It’s certainly an unusual take on crime fiction, a genre that has its fair share of formulaic plots and tropes. It’s so unusual that it’s a struggle to sum it up; my description would be a cross between Groundhog Day and Robert Downey Jr’s Sherlock films. I enjoyed the premise and the mystery that’s at the heart of the plot. The premise meant that there were multiple points of view from multiple characters, some more likeable than others. However this also meant that the author was striving to make them all seem different and I found some of them to be a little two dimensional.

The real problem for me, though, is that it was so intricately plotted with lots of back and forth between characters and times that I, literally, lost the plot. I couldn’t keep a grasp of who was doing what, where and when, all I could do was assume that the author had plotted the timelines out chronologically and knew where his characters where and what they were doing at any given time. It was this complexity that meant it wasn’t a winner for me – it was making me read too quickly and I was too confused to have my own take on what was happening – I was just swept along without feeling involved.

An unusual and perhaps challenging read – just not for me.


Fault Lines – Doug Johnstone

816HGaMoWLLTitle – Fault Lines

Author – Doug Johnstone

Published – 2017

Genre – Crime fiction

I’ve had this book on my shelf for a while and if I’m honest I was slightly put off by the blurb. While I do read speculative fiction books they’re definitely the exception rather than the rule and it was the ‘reimagined contemporary Edinburgh’ that caused the delay in my starting. In fact I needn’t have delayed, the premise concerns the discovery of a man’s body on a volcanic island in the Firth of Forth, the reimagining having created a volcanic island, but in fact this is actually the only part of the book that is different to contemporary Edinburgh, in every other way this book’s world is ours.

The body is discovered by Surtesy, a PhD student, and the dead man, Tom, is her boss and her clandestine lover. In a decision she may come to regret she abandons the body and waits for someone else to make the discovery. In the meantime she receives a mysterious message from someone who knows something they shouldn’t.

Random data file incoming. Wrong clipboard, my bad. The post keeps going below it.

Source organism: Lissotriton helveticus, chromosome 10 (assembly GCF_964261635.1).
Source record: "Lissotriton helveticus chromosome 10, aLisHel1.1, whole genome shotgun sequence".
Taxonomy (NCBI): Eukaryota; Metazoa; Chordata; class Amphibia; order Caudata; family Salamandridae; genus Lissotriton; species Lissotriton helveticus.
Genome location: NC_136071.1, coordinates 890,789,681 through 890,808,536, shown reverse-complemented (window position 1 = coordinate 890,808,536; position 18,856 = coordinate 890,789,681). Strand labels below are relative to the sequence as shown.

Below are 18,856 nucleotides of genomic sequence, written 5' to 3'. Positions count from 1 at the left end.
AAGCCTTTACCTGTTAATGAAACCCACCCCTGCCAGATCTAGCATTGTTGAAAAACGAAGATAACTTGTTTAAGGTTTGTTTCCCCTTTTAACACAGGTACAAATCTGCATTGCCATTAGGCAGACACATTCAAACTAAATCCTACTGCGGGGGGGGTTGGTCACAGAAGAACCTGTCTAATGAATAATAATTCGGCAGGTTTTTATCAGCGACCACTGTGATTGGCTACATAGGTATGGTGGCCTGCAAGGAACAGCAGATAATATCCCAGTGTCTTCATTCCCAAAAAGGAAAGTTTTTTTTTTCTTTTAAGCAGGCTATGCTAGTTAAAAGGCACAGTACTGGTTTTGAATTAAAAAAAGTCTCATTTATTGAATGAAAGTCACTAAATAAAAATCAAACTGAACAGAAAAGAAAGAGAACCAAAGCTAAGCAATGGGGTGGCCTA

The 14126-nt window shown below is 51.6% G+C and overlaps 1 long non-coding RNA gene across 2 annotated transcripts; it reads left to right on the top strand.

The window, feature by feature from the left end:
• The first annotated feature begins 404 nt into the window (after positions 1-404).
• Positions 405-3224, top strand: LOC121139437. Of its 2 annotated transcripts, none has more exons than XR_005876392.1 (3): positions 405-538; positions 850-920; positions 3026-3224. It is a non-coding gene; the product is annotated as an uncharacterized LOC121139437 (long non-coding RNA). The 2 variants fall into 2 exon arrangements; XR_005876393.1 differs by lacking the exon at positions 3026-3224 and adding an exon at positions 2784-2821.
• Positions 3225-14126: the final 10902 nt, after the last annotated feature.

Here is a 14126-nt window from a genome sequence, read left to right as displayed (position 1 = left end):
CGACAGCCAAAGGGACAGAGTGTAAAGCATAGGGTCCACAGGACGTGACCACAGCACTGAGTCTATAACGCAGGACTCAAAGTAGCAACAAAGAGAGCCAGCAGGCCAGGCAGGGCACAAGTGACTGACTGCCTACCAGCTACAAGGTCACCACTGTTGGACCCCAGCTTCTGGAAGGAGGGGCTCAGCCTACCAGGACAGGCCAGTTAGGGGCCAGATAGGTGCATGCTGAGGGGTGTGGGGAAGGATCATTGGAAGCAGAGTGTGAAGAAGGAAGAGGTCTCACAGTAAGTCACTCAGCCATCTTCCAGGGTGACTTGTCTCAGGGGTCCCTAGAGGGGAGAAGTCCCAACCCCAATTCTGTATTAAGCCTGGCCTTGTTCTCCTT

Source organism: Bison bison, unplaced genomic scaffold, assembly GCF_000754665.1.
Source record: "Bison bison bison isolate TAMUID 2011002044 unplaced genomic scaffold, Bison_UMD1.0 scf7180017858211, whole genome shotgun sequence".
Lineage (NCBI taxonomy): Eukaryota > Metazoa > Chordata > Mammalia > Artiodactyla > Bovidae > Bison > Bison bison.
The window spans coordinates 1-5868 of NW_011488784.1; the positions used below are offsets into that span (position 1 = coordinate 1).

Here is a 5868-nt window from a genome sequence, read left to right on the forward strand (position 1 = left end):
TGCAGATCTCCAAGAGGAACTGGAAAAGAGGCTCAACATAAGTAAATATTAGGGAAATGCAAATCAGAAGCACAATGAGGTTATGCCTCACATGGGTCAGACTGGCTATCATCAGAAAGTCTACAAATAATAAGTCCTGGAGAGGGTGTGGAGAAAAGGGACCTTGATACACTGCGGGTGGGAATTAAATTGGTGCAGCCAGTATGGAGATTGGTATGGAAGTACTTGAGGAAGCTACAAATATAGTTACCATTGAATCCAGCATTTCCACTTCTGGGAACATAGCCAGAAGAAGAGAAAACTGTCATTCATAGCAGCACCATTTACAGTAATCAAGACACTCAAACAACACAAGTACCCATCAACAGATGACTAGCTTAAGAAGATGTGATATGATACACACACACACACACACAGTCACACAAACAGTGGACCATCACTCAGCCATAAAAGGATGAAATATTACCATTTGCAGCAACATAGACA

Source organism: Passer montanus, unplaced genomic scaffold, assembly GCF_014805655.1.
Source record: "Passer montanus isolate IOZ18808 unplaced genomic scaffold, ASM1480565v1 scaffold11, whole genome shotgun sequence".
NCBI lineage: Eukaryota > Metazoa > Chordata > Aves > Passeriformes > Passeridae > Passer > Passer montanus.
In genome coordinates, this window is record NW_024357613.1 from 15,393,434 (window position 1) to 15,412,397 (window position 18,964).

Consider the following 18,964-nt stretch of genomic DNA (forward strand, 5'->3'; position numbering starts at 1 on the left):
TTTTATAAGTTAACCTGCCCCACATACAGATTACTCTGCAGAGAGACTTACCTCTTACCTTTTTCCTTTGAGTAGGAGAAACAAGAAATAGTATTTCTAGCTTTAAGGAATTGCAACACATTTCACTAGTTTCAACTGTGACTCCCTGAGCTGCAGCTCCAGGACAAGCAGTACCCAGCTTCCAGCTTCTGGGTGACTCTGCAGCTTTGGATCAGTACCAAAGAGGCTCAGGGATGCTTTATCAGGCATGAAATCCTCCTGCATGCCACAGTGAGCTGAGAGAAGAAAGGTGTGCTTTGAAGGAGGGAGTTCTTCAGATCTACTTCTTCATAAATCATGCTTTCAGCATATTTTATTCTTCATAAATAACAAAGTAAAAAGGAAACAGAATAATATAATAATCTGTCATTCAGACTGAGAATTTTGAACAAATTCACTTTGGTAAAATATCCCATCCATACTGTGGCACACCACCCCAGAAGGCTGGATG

The story is told from Surtesy’s point of view and her life wasn’t a particularly happy one before her lover’s death. She is sharing a house with her younger sister, who is something of a rebel, and her best friend from the university, and they seem to spend a lot of time drinking or taking drugs. They’re all living in the house that was Surtsey’s family home as her mother is in a hospice along the road.

As the discovery of Tom’s body opens up a police investigation aspects of Surtsey’s life come under the spotlight and she has to acknowledge the damage that her affair has done. At the same time she has to contend with her terminally ill mother with whom she has an uneasy relationship, then there is another death of someone close to her.

This is a book that just didn’t do it for me. I did find the ‘mysterious message’ aspect of the story gripping and it added an extra level of tension. I do think it could have a better sense of the place, I felt that the volcanic island could have been off any piece of coast and it wouldn’t have made too much difference to the story. I enjoyed the writing and was swept along with wanting to reach the end but I didn’t really like Surtsey too much, I was confused by the need for the volcanic island and I figured out the ‘whodunnit’ too soon.

Thanks to the publisher for the review copy.


Breakdown – Jonathan Kellerman

Title – Breakdown

Author – Jonathan Kellerman

Published – 2016

Genre – Crime fiction

In the past I used to receive some specific hardback books at Christmas which I would then devour over the next few days. Initially this was a Dick Francis and then it became a Jonathan Kellerman; habits change, as do publishing dates, so over the last few years this hasn’t happened. It also doesn’t seem as if I have the chance to read much during the day at Christmas any longer, but a spare pair of hands with puppy-sitting and a long-neglected Kellerman on my TBR and I seized the opportunity!

This is number 31 in the Alex Delaware series, a series that’s had its ups and downs, and I’d say that this was a ‘middling’ book. The main thread of the story is that five years previously consulting psychologist Alex Delaware evaluated the young son of a disturbed actress, Zelda Chase, as a favour for a colleague. The colleague has since died and when the actress is sectioned after some bizarre behaviour Delaware is called in because of his tenuous connection. He tries to help the young woman but Delaware is unable to find out from the woman, who has been living on the streets, what has happened to her son. This leads to a bit of an obsession as he tries to find the boy and even enlists Milo’s (LAPD Lieutenant Milo Sturgis) help in trying to track him down.